Excellent by post by global strategist and superblogger Thomas Barnett on the impact of higher energy prices on globalization. Here's a nice hunk of it (boldface mine):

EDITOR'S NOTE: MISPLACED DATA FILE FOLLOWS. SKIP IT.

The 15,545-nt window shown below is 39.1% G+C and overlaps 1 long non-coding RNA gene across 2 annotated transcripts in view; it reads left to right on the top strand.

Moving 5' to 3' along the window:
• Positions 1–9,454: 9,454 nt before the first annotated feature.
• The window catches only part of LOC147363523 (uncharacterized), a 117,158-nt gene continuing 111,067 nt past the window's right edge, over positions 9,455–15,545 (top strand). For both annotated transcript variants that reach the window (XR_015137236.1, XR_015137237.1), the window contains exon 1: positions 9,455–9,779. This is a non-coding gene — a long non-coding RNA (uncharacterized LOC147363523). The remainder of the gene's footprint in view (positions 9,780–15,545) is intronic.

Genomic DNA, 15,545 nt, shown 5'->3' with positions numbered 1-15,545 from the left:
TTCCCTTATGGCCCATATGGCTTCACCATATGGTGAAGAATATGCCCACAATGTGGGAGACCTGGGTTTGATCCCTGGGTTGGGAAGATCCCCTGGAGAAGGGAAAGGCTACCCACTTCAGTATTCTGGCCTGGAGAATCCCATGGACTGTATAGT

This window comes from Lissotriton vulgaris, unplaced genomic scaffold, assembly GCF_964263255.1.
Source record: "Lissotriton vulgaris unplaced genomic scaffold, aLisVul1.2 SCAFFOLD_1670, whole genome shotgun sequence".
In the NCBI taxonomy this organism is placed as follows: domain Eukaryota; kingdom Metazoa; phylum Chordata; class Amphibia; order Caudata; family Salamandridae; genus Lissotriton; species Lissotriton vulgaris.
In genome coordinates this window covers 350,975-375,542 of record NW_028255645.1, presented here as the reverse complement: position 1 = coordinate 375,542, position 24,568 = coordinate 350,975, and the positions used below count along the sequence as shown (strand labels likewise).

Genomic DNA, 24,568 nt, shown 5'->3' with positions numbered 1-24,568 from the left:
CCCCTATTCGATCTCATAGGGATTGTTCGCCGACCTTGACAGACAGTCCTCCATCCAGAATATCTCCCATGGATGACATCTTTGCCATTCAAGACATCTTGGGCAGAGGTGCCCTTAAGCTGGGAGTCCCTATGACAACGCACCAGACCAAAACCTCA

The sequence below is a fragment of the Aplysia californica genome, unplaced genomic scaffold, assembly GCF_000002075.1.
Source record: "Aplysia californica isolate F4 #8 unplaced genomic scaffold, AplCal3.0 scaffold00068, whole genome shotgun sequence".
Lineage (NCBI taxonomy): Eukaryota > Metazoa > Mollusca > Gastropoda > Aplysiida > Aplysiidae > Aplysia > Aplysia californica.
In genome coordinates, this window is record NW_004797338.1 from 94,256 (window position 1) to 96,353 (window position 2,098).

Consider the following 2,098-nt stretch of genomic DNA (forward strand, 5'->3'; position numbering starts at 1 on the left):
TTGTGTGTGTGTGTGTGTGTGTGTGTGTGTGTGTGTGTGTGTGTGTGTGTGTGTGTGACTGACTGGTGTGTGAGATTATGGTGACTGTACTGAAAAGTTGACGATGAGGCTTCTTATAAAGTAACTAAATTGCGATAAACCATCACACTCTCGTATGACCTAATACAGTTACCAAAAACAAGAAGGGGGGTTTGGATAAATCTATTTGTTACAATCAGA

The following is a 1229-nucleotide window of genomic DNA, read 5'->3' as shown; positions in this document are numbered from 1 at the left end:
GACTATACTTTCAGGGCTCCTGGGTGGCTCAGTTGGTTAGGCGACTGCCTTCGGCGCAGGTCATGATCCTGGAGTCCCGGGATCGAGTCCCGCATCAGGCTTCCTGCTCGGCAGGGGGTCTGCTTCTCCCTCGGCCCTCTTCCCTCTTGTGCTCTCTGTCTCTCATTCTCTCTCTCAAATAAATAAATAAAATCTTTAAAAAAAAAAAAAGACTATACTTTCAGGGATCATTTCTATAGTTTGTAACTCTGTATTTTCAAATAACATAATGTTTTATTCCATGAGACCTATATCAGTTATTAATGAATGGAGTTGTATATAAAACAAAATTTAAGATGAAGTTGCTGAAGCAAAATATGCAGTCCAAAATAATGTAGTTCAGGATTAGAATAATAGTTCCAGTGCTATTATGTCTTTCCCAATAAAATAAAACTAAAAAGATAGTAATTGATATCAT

Up to now, accessing virtually any cheap, reliable labor made sense, given the cheapness of energy. Now, only those who can figure out how to make that happen with commensurately lower energy costs will be able to do so, and frankly, that should produce a better globalization. We've long let several crucial sectors of our economy off the hook in terms of serious innovation because there was no great incentive to pursue it. Now, we have those incentives.... I would expect to see a lot of glocalization by global corporations: continuing to "go global" by "going local," meaning they become truly "globally integrated enterprises" of the Sam Palmisano mode (R&Ding locally, hiring and resourcing locally, and producing and selling locally—all the while remaining a global corp). So the Ikea that imports everything now starts producing locally, creating local manufacturing jobs. Sure, expect jobs to be "saved," just don't expect to get unduly picky about who the employer is. You can call that a "reversal" if you want, but that's what a lot of economists and business types have been describing as the next stage of globalization anyway. In the end, though, we have to thank ourselves for this wonderful challenge: If we don't succeed so brilliantly in spreading globalization, we don't create all that new demand for energy, which in turn drives up prices and pollution, forcing us (more collectively now) to address those issues with far more seriousness than in the past. By going to locations with less stringent environmental laws, we expand globalization, but that expansion now rewards greater efficiency, so watch companies now demand better environmental rules as a cost-saver.